|Joshua Bell builds on his legacy.|
Many commentators have pointed this out, as well as calling attention to the odd manner in which Sibelius manipulated the work's premiere, almost ensuring a debut marred by a journeyman fiddler's performance. Masters of the violin have taken the piece up over the past century, however, up through such performances as the one Joshua Bell offered Friday night at Hilbert Circle Theatre.
The Bloomington native dependably blended vulnerability and bravado in his interpretation. At 46, Bell has balanced those qualities so enchantingly that he could be called the Frank Sinatra of the violin: There is both "Only the Lonely" and "Sinatra at the Sands" in his psychological makeup as an artist. The Sibelius concerto provides opportunities to express the full range of such qualities, especially when they are linked to a technique as assured as Bell's.
Krzysztof Urbanski and the ISO provided a sympathetic setting, from the first notes — the violin sections' muted murmur — to the final threefold thump punctuating an ascending sequence for the soloist. The first movement's torrential orchestra tuttis were expertly judged — convulsive passages both answered and anticipated by the soloist. Bell's reading of the cadenza was stylish and galvanic, and by the end of the movement his crisp rhythms and laser-like tone had captured the composer's bold side.
The second movement emphasized the wistfulness of the failed concert artist who chose to sublimate his feelings about the path closed to him by giving generations of better violinists his tenderest melody. Nobody wrote more eloquently for paired woodwinds than Sibelius, and the ISO players rose to the occasion to introduce the soloist's entrance, with its aching nostalgia embodied in Bell's playing. At the end of that movement, the horns likewise blended superbly, though not quite as softly as the score indicates.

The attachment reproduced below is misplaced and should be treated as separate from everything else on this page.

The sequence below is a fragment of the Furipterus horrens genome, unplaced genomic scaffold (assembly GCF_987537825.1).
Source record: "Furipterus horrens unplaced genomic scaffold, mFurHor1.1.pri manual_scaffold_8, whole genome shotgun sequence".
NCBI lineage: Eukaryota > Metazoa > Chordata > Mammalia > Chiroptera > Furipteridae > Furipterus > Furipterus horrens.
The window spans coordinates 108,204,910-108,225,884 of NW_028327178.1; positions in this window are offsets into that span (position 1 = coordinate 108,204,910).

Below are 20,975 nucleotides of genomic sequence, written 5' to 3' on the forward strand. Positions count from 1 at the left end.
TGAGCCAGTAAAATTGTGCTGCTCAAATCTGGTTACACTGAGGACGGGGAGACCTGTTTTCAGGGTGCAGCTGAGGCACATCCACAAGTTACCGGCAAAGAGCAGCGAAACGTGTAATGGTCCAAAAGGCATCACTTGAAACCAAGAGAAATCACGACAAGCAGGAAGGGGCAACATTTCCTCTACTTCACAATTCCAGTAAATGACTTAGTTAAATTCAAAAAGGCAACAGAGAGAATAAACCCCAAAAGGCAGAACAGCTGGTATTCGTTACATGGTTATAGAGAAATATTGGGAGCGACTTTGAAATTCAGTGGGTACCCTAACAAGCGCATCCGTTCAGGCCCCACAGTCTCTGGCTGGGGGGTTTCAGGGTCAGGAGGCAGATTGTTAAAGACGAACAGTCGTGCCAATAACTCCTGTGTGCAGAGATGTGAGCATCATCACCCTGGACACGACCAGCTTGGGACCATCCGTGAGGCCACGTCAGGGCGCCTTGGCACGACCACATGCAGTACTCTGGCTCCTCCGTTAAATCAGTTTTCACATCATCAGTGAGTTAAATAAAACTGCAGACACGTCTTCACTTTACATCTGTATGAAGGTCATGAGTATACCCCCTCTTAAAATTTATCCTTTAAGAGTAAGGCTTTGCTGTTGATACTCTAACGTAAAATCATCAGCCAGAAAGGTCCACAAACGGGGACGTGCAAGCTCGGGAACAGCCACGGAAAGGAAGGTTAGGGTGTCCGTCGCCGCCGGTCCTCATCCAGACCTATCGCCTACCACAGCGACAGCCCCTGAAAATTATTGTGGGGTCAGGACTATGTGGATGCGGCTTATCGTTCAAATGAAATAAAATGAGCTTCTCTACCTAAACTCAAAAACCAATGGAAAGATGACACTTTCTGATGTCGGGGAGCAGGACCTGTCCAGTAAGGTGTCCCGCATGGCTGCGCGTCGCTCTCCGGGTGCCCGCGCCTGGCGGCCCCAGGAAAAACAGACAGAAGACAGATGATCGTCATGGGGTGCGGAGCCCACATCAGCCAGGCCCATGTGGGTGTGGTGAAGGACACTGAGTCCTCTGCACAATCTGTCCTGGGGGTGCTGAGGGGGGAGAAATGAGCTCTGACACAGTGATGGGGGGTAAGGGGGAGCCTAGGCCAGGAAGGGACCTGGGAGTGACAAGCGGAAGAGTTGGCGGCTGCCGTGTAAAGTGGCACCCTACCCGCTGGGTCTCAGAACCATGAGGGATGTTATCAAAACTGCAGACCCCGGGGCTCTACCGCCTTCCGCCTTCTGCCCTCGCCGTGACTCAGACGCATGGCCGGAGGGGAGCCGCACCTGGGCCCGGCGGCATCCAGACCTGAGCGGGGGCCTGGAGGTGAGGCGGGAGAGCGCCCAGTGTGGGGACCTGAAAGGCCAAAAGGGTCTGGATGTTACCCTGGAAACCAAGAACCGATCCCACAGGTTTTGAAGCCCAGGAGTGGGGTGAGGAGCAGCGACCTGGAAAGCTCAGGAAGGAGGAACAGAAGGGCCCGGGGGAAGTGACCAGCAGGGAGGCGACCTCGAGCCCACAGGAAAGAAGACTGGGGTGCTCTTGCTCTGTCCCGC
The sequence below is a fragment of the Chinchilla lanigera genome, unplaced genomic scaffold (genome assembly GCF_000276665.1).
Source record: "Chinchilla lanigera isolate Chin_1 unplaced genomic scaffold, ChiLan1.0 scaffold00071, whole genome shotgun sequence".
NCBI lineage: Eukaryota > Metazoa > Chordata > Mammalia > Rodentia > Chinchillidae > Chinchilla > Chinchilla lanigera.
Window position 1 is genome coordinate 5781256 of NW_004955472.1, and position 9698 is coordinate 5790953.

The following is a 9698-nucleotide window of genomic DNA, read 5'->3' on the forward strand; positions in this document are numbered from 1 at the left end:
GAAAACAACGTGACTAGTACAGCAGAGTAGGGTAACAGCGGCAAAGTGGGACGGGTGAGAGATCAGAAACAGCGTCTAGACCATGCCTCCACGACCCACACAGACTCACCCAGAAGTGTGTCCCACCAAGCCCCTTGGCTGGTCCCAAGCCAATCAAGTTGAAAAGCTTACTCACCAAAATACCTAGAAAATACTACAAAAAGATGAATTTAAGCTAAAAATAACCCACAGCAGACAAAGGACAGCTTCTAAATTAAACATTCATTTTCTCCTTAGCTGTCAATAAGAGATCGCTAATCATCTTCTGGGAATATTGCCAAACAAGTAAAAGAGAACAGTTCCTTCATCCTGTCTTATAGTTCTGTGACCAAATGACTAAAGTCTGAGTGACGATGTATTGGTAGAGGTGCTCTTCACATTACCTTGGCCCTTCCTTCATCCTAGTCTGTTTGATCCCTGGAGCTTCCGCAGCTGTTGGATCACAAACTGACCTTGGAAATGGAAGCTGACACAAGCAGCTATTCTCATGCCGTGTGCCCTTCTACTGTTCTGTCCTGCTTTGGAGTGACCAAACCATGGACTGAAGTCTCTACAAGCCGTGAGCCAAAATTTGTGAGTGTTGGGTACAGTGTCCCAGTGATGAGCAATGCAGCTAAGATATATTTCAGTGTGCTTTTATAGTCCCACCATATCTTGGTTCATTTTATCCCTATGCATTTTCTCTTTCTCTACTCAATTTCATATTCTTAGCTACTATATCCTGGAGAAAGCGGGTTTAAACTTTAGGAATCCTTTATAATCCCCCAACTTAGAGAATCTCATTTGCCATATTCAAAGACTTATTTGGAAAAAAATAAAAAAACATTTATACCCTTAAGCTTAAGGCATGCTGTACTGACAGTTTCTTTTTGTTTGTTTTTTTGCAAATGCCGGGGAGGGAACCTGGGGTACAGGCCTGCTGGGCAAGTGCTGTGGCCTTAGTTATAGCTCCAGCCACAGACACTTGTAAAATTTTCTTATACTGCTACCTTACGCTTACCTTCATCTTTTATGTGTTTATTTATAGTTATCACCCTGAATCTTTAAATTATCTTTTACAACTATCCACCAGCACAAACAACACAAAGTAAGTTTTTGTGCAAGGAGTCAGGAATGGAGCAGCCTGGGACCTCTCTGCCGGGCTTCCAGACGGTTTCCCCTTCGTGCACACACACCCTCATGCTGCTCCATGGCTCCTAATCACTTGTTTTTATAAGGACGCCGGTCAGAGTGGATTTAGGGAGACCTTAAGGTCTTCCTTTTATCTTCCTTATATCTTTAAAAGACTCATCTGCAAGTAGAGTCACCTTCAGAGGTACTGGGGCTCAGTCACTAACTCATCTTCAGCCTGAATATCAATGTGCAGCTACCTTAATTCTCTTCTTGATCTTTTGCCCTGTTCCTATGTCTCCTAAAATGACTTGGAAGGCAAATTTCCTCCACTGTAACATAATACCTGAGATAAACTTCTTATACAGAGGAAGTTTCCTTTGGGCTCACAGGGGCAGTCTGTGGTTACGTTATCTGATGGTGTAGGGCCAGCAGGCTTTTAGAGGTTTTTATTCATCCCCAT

The finale opened at too fast a pace. You needn't subscribe to the beloved description of this music as "a polonaise for polar bears" to find that some heaviness is needed at the start to represent the movement's unique character. Despite the virtuosity required of the soloist, this isn't one of those whirlwind finales of which so many of Sibelius' violin-concerto predecessors were fond.
The marking is "Allego ma non tanto," and there was some scanting of the "but not too much" suggestion; still, there were admirable adjustments of the tempo as the movement proceeded. But flashiness, of which Bell is amply capable, isn't of prime significance here. Fortunately, there was enough sturdiness and drive in the performance to maintain the score's groundedness (doggedly represented in the lower strings) while keeping the forward motion thrilling.
The concert opened with six first-desk ISO string players presenting the tidily constructed but somewhat woozy sextet from Richard Strauss' opera "Capriccio." This was a novel curtain-raiser that had the Bell-minded capacity audience quite spellbound. Much credit for creating that effect must go to concertmaster Zach De Pue, who showed exemplary leadership of the ensemble.
Before the concerto, the annual presentation of the "Patch" Award (named after the legendary ISO violinist-conductor Renato Pacini) went to assistant principal contrabassist Robert Goodlett, whose 40-plus years' service to the orchestra has included everything from dedicated volunteer coaching of students to managing the musicians' online newsletter and social-media presence during the 2012 lockout.
|Urbanski brought something special to "New World."|
Also notable about this performance was the decision to repeat the first movement's compact exposition. Even though the piece is familiar to audiences, so much is gained proportionally by not gliding into the development without solidifying the presentation of the material. And nothing could have been better than the dancing elan of the third movement, keyed to Jack Brennan's precise timpani, and the sweet contrast provided by its gracefully played Trio section.
But the performance's crowning glory (as Dvorak designed it) was the finale. The most remarkable aspect of the performance was the way Urbanski elicited full respect for every iteration of melodies from this and the prior movements. It's easy to encounter performances where these delightful scraps emerge as no more than decorative reminders. Urbanski, on the other hand, seemed to be saying: "Dvorak had sound reasons for bringing forward these melodies each time he does so, and we're going to honor all of them." It was a most insightful emphasis, bodied forth completely in the orchestra's performance.